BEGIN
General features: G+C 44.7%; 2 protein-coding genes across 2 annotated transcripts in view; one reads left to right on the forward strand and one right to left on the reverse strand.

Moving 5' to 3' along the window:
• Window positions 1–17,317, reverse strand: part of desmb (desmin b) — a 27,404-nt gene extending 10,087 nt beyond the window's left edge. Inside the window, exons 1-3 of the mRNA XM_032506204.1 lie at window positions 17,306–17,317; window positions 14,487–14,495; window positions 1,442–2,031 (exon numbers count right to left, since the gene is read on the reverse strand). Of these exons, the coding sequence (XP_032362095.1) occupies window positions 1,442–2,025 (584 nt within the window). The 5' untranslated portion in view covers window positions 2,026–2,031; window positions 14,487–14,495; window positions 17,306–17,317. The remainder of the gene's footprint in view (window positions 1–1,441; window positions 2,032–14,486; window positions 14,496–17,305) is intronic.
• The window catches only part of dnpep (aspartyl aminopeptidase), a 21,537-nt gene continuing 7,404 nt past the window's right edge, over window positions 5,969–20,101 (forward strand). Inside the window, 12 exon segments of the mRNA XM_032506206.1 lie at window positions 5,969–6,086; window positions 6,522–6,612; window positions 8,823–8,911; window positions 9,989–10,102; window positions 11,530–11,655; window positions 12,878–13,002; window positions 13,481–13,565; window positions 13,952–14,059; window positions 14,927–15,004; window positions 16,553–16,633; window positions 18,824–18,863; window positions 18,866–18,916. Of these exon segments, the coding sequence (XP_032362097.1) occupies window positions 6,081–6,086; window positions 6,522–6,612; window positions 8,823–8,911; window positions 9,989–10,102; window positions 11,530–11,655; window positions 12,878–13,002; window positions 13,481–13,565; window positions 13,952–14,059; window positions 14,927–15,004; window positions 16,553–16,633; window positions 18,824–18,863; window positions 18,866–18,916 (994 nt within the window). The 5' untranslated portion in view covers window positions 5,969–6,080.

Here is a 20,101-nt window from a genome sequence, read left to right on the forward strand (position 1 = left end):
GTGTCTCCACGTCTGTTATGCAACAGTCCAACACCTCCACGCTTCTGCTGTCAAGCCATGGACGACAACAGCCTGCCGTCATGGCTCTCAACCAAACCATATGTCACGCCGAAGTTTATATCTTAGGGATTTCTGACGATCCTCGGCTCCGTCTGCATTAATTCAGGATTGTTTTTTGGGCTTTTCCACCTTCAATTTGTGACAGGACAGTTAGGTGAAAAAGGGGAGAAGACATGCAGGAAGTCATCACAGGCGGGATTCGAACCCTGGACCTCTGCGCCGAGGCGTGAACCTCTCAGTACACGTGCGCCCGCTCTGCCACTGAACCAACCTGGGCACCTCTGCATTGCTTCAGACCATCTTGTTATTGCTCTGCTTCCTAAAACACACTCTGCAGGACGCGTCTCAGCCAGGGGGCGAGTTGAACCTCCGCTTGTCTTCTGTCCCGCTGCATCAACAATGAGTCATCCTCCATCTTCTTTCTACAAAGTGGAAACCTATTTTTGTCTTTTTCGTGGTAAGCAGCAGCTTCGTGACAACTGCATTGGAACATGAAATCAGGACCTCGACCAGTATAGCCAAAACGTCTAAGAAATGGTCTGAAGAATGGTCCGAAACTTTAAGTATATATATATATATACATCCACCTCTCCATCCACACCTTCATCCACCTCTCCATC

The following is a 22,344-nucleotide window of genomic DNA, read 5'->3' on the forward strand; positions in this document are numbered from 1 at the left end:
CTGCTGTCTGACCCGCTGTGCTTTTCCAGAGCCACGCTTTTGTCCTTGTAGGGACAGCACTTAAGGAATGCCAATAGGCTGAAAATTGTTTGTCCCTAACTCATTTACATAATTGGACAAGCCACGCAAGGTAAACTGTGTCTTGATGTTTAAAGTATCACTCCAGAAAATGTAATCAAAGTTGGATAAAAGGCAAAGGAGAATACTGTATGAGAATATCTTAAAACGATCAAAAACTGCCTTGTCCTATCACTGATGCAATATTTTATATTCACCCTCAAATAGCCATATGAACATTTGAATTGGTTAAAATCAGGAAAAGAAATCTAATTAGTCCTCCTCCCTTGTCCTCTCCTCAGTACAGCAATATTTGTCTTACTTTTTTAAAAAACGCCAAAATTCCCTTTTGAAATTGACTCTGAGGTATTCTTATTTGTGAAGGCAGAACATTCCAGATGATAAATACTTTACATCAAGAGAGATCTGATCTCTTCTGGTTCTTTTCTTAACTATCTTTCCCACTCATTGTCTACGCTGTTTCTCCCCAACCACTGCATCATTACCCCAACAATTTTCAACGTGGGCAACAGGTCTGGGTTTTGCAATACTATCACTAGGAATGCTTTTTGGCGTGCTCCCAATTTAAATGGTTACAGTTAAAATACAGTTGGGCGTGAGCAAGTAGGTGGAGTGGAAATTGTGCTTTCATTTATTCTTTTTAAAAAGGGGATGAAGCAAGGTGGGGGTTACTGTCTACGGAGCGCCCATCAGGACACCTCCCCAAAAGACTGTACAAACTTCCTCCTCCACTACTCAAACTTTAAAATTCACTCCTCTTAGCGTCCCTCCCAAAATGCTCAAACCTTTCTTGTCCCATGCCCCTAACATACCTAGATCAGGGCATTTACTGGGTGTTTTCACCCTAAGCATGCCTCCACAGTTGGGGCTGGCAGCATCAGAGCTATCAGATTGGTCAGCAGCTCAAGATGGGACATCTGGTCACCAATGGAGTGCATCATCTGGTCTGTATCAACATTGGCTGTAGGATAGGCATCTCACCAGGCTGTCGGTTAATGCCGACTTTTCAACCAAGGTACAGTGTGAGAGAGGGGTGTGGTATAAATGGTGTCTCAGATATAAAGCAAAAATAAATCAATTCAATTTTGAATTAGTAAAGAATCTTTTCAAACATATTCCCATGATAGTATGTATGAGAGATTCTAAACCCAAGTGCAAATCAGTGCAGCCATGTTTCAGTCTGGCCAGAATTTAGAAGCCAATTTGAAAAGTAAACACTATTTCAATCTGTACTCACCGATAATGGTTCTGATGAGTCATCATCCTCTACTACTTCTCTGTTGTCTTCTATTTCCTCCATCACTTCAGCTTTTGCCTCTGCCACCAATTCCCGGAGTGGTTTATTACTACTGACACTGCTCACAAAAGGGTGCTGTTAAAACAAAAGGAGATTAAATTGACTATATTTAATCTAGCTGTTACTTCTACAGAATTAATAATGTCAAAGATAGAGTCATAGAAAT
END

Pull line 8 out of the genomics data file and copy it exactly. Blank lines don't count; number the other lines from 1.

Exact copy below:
CTGCTGTCTGACCCGCTGTGCTTTTCCAGAGCCACGCTTTTGTCCTTGTAGGGACAGCACTTAAGGAATGCCAATAGGCTGAAAATTGTTTGTCCCTAACTCATTTACATAATTGGACAAGCCACGCAAGGTAAACTGTGTCTTGATGTTTAAAGTATCACTCCAGAAAATGTAATCAAAGTTGGATAAAAGGCAAAGGAGAATACTGTATGAGAATATCTTAAAACGATCAAAAACTGCCTTGTCCTATCACTGATGCAATATTTTATATTCACCCTCAAATAGCCATATGAACATTTGAATTGGTTAAAATCAGGAAAAGAAATCTAATTAGTCCTCCTCCCTTGTCCTCTCCTCAGTACAGCAATATTTGTCTTACTTTTTTAAAAAACGCCAAAATTCCCTTTTGAAATTGACTCTGAGGTATTCTTATTTGTGAAGGCAGAACATTCCAGATGATAAATACTTTACATCAAGAGAGATCTGATCTCTTCTGGTTCTTTTCTTAACTATCTTTCCCACTCATTGTCTACGCTGTTTCTCCCCAACCACTGCATCATTACCCCAACAATTTTCAACGTGGGCAACAGGTCTGGGTTTTGCAATACTATCACTAGGAATGCTTTTTGGCGTGCTCCCAATTTAAATGGTTACAGTTAAAATACAGTTGGGCGTGAGCAAGTAGGTGGAGTGGAAATTGTGCTTTCATTTATTCTTTTTAAAAAGGGGATGAAGCAAGGTGGGGGTTACTGTCTACGGAGCGCCCATCAGGACACCTCCCCAAAAGACTGTACAAACTTCCTCCTCCACTACTCAAACTTTAAAATTCACTCCTCTTAGCGTCCCTCCCAAAATGCTCAAACCTTTCTTGTCCCATGCCCCTAACATACCTAGATCAGGGCATTTACTGGGTGTTTTCACCCTAAGCATGCCTCCACAGTTGGGGCTGGCAGCATCAGAGCTATCAGATTGGTCAGCAGCTCAAGATGGGACATCTGGTCACCAATGGAGTGCATCATCTGGTCTGTATCAACATTGGCTGTAGGATAGGCATCTCACCAGGCTGTCGGTTAATGCCGACTTTTCAACCAAGGTACAGTGTGAGAGAGGGGTGTGGTATAAATGGTGTCTCAGATATAAAGCAAAAATAAATCAATTCAATTTTGAATTAGTAAAGAATCTTTTCAAACATATTCCCATGATAGTATGTATGAGAGATTCTAAACCCAAGTGCAAATCAGTGCAGCCATGTTTCAGTCTGGCCAGAATTTAGAAGCCAATTTGAAAAGTAAACACTATTTCAATCTGTACTCACCGATAATGGTTCTGATGAGTCATCATCCTCTACTACTTCTCTGTTGTCTTCTATTTCCTCCATCACTTCAGCTTTTGCCTCTGCCACCAATTCCCGGAGTGGTTTATTACTACTGACACTGCTCACAAAAGGGTGCTGTTAAAACAAAAGGAGATTAAATTGACTATATTTAATCTAGCTGTTACTTCTACAGAATTAATAATGTCAAAGATAGAGTCATAGAAAT